Private Escorted Historical Tours of Ireland
Jay Fox Carney offers bespoke private escorted historical tours to both individuals and groups. Tours can be organised throughout Ireland and can include a number of historical sites and beauty spots.
To make an enquire or arrange a tour please contact Jay by phoning +353 (0)86 2546761 or email firstname.lastname@example.org
Ireland’s beautiful scenery and rich culture and heritage has attracted visitors from across the globe for generations. The story of Ireland is a colourful one with every corner of the Isle contributing to a unique history and heritage. The place names of every town, village and country lane document some aspect of this story. The landscape is dotted with a myriad of monuments marking every age of man’s existence in this wonderful country. Dolmens and standing stones remind us of the earliest inhabitants; ring forts mark the beginning of our agricultural heritage; thousands of monastic sites are the legacy of early christian settlements that were the foundation of many of our towns and cities today; the many castles throughout Ireland tell a story of conflict as both native and foreign powers struggled for control of people and territory; stately homes and planned towns and cities demonstrate how those who governed sought to influence the development of the rural and civic landscape.
Add to this human endeavour with the drama, romance and tragedy which that entails along with a healthy dose of mysticism and superstition and you get a tapestry of culture and historical narrative that is beyond equal.
Jay Fox Carney’s personal charisma and in depth knowledge of the nuances of the Irish and the human condition make for a unique interpretation of the story of Ireland.
The following are examples of the historical sites that Jay can introduce you to and help you to understand their significance in the story of Ireland.
Glendalough – Co. Wicklow
Located in the picturesque Wicklow Mountains this early Christian monastic settlement was founded by St. Kevin in the 6th century and from this developed the “Monastic City”.
Kilkenny Castle – Kilkenny City
Originally the site of an early Anglo Norman settlement the 13th century castle became the seat of power of the Butlers Of Ormonde. The gardens and parkland are open to the public and the magnificently restored castle is open for tours.
Rock Of Cashel – Co. Tipperary
Traditionaly the seat of the kings of Munster for several hundred years prior to the Norman invasion. In 1101, the King of Munster, Muirchertach Ua Briain, donated his fortress on the Rock to the Church. The picturesque complex has a character of its own and is one of the most remarkable collections of Celtic art and medieval architecture to be found anywhere in Europe. The majority of buildings on the current site date from the 12th and 13th centuries.
Blarney Castle – Co. Cork
The castle is now a partial ruin with some accessible rooms and battlements. At the top of the castle lies the Stone of Eloquence, better known as the Blarney Stone. Tourists visiting Blarney Castle may hang upside-down over a sheer drop to kiss the stone, which is said to give the gift of eloquence.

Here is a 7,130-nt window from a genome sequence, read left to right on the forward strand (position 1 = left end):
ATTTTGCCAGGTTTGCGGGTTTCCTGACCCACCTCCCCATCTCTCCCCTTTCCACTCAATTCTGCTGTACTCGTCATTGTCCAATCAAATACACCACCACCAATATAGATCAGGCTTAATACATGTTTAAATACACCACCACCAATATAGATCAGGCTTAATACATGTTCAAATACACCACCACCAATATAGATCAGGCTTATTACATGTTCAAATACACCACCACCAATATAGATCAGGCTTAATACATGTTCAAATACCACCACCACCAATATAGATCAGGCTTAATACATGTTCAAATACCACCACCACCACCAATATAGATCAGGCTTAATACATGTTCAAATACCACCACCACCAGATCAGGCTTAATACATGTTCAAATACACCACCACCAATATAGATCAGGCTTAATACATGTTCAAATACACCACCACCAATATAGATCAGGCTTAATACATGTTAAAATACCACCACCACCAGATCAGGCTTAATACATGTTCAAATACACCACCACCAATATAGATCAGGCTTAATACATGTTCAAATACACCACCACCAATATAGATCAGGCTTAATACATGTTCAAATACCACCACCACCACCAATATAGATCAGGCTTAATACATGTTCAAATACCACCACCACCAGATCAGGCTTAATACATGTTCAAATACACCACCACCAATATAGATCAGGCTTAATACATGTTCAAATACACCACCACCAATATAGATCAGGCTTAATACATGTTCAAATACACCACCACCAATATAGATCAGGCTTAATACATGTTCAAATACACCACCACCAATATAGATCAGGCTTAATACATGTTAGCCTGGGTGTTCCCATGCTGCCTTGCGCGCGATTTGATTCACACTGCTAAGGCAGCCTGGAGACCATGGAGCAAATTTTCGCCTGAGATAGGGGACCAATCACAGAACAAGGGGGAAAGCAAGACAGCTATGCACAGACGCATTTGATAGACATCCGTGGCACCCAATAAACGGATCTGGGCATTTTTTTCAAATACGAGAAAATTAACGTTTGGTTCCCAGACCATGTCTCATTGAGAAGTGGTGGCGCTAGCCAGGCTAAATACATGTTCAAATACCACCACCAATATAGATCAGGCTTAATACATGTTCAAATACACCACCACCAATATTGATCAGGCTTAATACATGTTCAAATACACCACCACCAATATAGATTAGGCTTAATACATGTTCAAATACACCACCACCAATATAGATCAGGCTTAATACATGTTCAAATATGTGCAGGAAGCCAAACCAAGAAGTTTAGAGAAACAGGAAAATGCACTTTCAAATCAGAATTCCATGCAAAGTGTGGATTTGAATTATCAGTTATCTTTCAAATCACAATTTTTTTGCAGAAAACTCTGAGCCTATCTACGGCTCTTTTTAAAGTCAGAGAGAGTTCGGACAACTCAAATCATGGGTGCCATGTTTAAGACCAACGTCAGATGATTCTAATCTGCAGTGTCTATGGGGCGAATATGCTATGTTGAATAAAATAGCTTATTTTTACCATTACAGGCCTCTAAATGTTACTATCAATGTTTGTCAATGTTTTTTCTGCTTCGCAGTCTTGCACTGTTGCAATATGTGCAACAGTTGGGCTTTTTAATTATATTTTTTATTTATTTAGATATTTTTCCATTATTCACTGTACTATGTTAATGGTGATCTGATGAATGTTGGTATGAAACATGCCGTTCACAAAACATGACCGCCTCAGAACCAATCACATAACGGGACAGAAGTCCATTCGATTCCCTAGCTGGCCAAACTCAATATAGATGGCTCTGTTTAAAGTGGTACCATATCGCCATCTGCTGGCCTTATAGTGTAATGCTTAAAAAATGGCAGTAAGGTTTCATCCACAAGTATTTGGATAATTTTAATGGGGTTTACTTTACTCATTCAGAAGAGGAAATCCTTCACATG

Kinsale – Co Cork
Historic port and fishing town in County Cork, which also has significant military history.
Steeped in history, Cork City is fast gaining a reputation as one of Europe’s hippest cities. Like Venice, the city is built upon water, and the city centre is built on an island in the River Lee. Exploring Cork is an enjoyable, multi-day pursuit. Ring the Shandon Bells in the 300-year-old tower of St. Anne’s Church, and marvel at the French Gothic spires of St. Finbarre’s Cathedral.
Cork City offers unique shopping and dining options, including the English Market, with its stalls selling foods from all over the world, and numerous pedestrian walkways and sidewalks flanked by smart boutiques and major department stores. Cork is home to some of the best art galleries, theatres and museums in Ireland.
Ring Of Kerry
It’s a road that takes you through 10,000 years of dramatic history. It’s a road that takes you from deep forest to the crashing waters of the Atlantic. It’s a road through rugged, majestic landscapes: where wild stag roam and where tumbling waterfalls crash into crystal streams teeming with wild salmon. It’s a road that shows you the real meaning of a holiday in Kerry, Ireland.
Cliffs of Moher – Co. Clare
The Cliffs of Moher in County Clare are Ireland’s most visited natural attraction with a magical vista that captures the hearts of one million visitors every year and are a Signature Discovery Point in the heart of the Wild Atlantic Way.
Situated at the very edge of Europe, on the west coast of Ireland, Connemara is one of the most beautiful, unspoilt places it’s possible to find. From the rugged Twelve Bens mountain range in the north through lake-rich Roundstone Bog to the golden beaches reaching out into the Atlantic Ocean, you’ll know you’re in Connemara by the light that constantly changes the mood and tone of the landscape.